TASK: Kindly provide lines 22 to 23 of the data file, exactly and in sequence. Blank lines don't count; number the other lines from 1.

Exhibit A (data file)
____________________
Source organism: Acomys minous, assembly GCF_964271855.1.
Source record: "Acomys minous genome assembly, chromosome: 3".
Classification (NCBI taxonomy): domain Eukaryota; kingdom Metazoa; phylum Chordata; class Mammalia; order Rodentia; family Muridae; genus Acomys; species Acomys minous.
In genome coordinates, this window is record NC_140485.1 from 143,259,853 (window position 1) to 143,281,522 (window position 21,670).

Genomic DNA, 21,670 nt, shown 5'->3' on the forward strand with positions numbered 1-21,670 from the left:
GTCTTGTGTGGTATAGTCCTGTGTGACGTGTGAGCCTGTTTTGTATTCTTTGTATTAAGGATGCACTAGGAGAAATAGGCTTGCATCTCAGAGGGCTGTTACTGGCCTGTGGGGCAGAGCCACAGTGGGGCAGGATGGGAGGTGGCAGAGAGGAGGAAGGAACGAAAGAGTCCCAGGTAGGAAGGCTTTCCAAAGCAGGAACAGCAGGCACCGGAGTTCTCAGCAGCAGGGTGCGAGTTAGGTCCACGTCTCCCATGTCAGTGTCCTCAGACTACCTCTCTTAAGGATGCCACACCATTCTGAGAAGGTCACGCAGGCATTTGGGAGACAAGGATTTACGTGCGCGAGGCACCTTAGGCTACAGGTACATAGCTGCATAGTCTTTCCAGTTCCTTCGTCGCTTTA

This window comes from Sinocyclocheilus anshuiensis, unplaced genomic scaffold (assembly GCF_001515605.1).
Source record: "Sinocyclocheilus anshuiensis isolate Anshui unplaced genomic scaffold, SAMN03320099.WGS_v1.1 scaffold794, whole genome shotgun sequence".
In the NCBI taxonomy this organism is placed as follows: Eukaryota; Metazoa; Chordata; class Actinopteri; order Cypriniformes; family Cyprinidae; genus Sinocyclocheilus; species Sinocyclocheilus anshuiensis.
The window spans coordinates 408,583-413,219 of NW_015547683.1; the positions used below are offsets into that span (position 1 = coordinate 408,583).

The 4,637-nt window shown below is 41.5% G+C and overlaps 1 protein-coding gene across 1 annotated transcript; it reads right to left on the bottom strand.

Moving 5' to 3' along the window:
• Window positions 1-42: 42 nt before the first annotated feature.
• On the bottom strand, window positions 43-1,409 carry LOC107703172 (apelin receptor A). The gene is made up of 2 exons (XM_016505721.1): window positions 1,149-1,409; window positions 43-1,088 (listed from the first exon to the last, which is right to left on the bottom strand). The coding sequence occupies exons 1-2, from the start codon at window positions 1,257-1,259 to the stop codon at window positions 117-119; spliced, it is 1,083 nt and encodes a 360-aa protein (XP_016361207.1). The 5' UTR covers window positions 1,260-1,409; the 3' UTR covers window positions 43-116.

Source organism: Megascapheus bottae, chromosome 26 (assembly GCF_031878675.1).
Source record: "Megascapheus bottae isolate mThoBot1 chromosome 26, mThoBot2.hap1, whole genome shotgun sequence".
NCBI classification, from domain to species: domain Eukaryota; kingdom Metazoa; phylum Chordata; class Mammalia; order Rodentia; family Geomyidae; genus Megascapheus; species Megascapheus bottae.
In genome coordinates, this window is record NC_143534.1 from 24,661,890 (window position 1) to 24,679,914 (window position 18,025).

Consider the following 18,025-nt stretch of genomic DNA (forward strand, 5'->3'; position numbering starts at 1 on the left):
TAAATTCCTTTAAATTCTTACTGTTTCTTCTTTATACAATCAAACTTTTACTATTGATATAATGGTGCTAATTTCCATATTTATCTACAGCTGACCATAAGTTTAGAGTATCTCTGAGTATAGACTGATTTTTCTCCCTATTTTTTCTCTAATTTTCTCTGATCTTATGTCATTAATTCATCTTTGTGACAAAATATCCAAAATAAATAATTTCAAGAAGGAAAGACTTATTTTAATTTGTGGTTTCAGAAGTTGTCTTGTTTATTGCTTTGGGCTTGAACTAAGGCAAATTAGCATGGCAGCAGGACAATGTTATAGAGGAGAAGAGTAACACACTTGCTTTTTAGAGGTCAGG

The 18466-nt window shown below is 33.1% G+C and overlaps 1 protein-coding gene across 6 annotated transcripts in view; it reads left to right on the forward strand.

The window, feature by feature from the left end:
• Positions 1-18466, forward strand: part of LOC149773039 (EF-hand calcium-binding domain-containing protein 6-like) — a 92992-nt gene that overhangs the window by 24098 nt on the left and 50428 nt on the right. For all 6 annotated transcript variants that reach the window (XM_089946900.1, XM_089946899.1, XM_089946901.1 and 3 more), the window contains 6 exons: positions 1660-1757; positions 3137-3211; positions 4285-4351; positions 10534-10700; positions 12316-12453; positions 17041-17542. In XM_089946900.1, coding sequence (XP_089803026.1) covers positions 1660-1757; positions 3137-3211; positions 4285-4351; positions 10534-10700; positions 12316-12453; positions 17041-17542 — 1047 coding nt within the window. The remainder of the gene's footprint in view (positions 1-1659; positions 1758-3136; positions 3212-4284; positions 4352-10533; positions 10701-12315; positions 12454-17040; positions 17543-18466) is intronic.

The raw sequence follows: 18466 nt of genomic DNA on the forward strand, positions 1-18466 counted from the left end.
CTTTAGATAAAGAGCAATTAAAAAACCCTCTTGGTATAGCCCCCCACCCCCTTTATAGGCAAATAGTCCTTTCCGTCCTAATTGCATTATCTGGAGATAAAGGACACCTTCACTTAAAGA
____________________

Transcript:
The window, feature by feature from the left end:
• Positions 1-18466, forward strand: part of LOC149773039 (EF-hand calcium-binding domain-containing protein 6-like) — a 92992-nt gene that overhangs the window by 24098 nt on the left and 50428 nt on the right. For all 6 annotated transcript variants that reach the window (XM_089946900.1, XM_089946899.1, XM_089946901.1 and 3 more), the window contains 6 exons: positions 1660-1757; positions 3137-3211; positions 4285-4351; positions 10534-10700; positions 12316-12453; positions 17041-17542. In XM_089946900.1, coding sequence (XP_089803026.1) covers positions 1660-1757; positions 3137-3211; positions 4285-4351; positions 10534-10700; positions 12316-12453; positions 17041-17542 — 1047 coding nt within the window. The remainder of the gene's footprint in view (positions 1-1659; positions 1758-3136; positions 3212-4284; positions 4352-10533; positions 10701-12315; positions 12454-17040; positions 17543-18466) is intronic.